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Mar 25, 2009 1:46 PMPublication: The Southampton Press

County Road 39 moratorium to end early

Mar 25, 2009 1:46 PM

The Southampton Town Board agreed on Tuesday to lift the building and development moratorium along the County Road 39 corridor three months early.

Originally slated to expire in July, the ban will now end on Monday, March 30.

The board voted 4-1, with Councilwoman Sally Pope in opposition, to suspend what was supposed to be a one-year moratorium on construction along the highway between Water Mill and Shinnecock Hills. But before voting on the early sunset date, the Town Board unanimously adopted a compromise introduced by Councilwoman Anna Throne-Holst aimed at maintaining the moratorium’s integrity.

Though applications for new development will be free to go through the approval process as of Monday, the land use study running concurrent with the moratorium will continue. The purpose of that study is to examine the cumulative impact of future development along the thoroughfare and to establish a long-range vision for the corridor based on the desires of both the business and residential communities.

Under Ms. Throne-Holst’s plan, any change of zone, subdivision, site plan, variance or special exemption along the corridor will now be referred to the Department of Land Management, which is overseeing the County Road 39 Land Use Study. In turn, town planners will consult with the team preparing the study to ensure that any new development along the highway meets the study’s goals and objectives.

“In my year and two months on this board, I’ve dealt with two moratoriums and concurrent land use studies and have been the liaison on both, and I’ve come to one conclusion: Moratoriums make no sense,” Ms. Throne-Holst said.

The councilwoman said that the public hearing process for dealing with the constant exemptions and extensions to moratoriums was frustrating. “We held a public hearing for an hour on an exemption to the moratorium, only to lift the moratorium later,” Ms. Throne-Holst said. “This is a perfect example of how not to manage such contentious issues. We could have spared people a lot of time and grief by having a better prepared agenda.”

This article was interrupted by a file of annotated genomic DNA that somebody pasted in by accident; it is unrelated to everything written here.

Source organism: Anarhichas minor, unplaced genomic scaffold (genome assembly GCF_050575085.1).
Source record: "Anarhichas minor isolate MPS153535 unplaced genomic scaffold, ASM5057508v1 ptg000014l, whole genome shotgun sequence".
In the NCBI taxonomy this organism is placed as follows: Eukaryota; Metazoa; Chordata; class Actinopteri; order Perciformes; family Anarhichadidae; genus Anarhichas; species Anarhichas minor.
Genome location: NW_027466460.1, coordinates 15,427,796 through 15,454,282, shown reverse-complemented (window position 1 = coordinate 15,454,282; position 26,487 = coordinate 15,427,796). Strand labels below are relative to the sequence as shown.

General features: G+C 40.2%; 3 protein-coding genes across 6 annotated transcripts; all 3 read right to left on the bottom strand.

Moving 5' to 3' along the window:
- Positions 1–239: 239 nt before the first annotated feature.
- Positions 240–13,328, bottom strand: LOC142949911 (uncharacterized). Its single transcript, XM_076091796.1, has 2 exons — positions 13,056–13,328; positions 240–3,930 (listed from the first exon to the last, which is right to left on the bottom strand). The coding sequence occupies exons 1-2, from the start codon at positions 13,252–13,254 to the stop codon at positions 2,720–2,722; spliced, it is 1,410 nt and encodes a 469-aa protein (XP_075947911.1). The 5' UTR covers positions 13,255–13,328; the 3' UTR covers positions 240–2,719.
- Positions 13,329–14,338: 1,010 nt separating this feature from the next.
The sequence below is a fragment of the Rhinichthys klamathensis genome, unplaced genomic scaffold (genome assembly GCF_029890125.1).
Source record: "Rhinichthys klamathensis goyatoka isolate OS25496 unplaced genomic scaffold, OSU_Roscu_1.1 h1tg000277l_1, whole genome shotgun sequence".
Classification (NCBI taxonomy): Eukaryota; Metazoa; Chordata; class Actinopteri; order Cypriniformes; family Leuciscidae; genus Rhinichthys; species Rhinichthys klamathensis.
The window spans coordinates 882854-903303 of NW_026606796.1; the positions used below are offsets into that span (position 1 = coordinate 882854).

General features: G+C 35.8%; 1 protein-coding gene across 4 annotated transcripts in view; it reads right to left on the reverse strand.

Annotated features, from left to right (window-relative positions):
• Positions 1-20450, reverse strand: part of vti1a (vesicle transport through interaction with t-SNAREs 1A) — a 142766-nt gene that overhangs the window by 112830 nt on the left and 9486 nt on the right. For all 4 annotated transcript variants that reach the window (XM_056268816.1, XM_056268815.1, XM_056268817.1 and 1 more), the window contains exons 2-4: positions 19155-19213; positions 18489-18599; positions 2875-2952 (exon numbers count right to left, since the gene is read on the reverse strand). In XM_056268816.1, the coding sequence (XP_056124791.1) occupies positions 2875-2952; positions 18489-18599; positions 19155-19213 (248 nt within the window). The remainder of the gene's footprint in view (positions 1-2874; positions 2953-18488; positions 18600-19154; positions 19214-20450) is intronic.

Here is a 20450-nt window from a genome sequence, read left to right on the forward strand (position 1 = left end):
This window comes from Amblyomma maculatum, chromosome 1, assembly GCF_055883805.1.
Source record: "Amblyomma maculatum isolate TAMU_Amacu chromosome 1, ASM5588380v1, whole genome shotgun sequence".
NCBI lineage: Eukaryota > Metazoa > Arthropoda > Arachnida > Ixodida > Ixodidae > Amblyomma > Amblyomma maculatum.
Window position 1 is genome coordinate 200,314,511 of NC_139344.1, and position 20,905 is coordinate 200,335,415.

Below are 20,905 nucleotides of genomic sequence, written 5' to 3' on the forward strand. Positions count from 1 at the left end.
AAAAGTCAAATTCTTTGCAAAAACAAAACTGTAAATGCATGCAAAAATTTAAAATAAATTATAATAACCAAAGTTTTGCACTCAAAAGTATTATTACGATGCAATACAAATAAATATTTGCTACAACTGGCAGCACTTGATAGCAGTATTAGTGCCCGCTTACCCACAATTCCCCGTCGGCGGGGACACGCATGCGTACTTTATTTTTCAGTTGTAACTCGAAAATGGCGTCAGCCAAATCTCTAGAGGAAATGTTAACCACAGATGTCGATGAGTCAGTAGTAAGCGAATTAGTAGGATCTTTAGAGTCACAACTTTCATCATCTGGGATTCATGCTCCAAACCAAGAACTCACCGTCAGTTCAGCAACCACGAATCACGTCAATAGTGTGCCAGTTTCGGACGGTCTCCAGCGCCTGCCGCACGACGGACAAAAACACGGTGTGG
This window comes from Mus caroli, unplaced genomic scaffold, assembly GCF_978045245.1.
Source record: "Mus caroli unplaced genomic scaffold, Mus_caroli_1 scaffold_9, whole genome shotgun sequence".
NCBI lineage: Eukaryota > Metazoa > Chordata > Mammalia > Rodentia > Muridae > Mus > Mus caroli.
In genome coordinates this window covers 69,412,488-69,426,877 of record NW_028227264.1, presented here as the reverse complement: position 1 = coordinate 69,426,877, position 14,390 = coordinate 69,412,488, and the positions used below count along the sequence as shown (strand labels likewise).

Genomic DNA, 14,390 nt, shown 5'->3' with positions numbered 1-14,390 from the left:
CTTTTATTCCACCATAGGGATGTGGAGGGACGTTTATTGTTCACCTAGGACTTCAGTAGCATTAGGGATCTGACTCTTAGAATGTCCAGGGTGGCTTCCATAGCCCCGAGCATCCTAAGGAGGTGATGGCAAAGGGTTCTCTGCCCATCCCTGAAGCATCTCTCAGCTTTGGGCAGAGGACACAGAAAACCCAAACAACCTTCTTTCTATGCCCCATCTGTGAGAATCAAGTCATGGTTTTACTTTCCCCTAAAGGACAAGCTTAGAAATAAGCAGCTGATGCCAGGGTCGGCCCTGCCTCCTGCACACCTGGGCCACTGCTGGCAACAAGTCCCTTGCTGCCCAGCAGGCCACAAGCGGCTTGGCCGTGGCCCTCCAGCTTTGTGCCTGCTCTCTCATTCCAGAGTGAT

After the meeting, the councilwoman said the Town Board should have held a work session on a compromise to lifting the moratorium before taking action. “That way we could have informed the public on exactly what we were considering.” The councilwoman also said there was a more efficient way to address community concerns over runaway development and build-out and the needs of the business community, especially in an economic downturn.

Ms. Throne-Holst said taxpayer dollars spent on hiring consultants to conduct land use studies were wasted if the constructions eventually built within those study areas did not adhere to the goals outlined in the studies, which is why moratoriums are enacted in the first place.

According to Town Supervisor Linda Kabot, who argued in favor of lifting the ban to spur economic growth, Ms. Throne-Holst’s compromise is a good one and helped to strike a balance between aesthetic and business concerns.

Those in favor of lifting the ban, including Ann LaWall, the executive director of the Southampton Business Alliance, argued Tuesday that there were no “shovel-ready” projects in the hopper and that there was no “big development threat” to the corridor.

“This will not negate the land use study,” Ms. LaWall said. “This will only allow planning to go through.”

In Ms. LaWall’s view, lifting the ban helps to create jobs.

Ed Glackin, vice president of real estate for King Kullen, agreed. Plans to construct a King Kullen supermarket complex near the intersection of South Magee Street and County Road 39—a project held up by the moratorium—will create 150 construction jobs, 310 permanent jobs and inject much needed tax dollars into the community, Ms. Glackin said.

But Bob Schepps, president of the Southampton Chamber of Commerce, said the potential build-out along the thoroughfare, which he said was “enormous,” trumped immediate business needs.

“I understand economics,” Mr. Schepps said. “We’re the Chamber of Commerce. But the bigger picture is more than the three or four months you’re going to chop off of this moratorium.”

Ms. Throne-Holst said she was equally concerned about job growth—especially with jobless numbers increasing—and the future development of County Road 39, which is the busiest thoroughfare in the town.

“This is a perfect opportunity to respond to the economic realities we face while maintaining the integrity of the work being done on the land use study,” she said.

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There's not a word in this piece about Sally Pope's reasons for casting the sole vote against ending the moratorium now. What's the story on that?
By Turkey Bridge (1979), Quiogue on Mar 26, 09 11:18 AM
Interesting that the board (for the first time ever) ends a moratorium at the exact time that a politically connected developer needs it lifted to pursue his project.
More congestion on County Rd 39 means more traffic and more accidents.
By Hampton (50), Westhampton on Mar 30, 09 8:14 AM